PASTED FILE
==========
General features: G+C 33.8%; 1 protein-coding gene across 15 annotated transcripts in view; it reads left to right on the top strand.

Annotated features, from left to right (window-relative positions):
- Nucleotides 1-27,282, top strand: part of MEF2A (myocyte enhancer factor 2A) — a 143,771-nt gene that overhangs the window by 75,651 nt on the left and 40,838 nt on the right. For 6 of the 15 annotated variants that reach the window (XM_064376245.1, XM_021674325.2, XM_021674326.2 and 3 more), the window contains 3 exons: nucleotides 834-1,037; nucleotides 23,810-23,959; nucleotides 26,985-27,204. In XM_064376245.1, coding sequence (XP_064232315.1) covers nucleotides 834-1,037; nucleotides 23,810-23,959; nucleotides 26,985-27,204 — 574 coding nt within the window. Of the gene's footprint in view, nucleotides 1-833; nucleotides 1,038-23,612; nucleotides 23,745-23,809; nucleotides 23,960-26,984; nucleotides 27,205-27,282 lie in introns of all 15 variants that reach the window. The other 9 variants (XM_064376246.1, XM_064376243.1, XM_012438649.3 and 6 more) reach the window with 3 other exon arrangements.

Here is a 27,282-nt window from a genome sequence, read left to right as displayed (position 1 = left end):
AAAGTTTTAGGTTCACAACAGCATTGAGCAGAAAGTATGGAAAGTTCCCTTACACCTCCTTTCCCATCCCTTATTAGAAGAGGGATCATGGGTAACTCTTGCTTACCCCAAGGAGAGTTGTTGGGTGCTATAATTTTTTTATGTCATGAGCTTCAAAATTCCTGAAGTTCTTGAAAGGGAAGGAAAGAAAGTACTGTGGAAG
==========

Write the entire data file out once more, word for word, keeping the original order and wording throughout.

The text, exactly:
General features: G+C 33.8%; 1 protein-coding gene across 15 annotated transcripts in view; it reads left to right on the top strand.

Annotated features, from left to right (window-relative positions):
- Nucleotides 1-27,282, top strand: part of MEF2A (myocyte enhancer factor 2A) — a 143,771-nt gene that overhangs the window by 75,651 nt on the left and 40,838 nt on the right. For 6 of the 15 annotated variants that reach the window (XM_064376245.1, XM_021674325.2, XM_021674326.2 and 3 more), the window contains 3 exons: nucleotides 834-1,037; nucleotides 23,810-23,959; nucleotides 26,985-27,204. In XM_064376245.1, coding sequence (XP_064232315.1) covers nucleotides 834-1,037; nucleotides 23,810-23,959; nucleotides 26,985-27,204 — 574 coding nt within the window. Of the gene's footprint in view, nucleotides 1-833; nucleotides 1,038-23,612; nucleotides 23,745-23,809; nucleotides 23,960-26,984; nucleotides 27,205-27,282 lie in introns of all 15 variants that reach the window. The other 9 variants (XM_064376246.1, XM_064376243.1, XM_012438649.3 and 6 more) reach the window with 3 other exon arrangements.

Here is a 27,282-nt window from a genome sequence, read left to right as displayed (position 1 = left end):
AAAGTTTTAGGTTCACAACAGCATTGAGCAGAAAGTATGGAAAGTTCCCTTACACCTCCTTTCCCATCCCTTATTAGAAGAGGGATCATGGGTAACTCTTGCTTACCCCAAGGAGAGTTGTTGGGTGCTATAATTTTTTTATGTCATGAGCTTCAAAATTCCTGAAGTTCTTGAAAGGGAAGGAAAGAAAGTACTGTGGAAG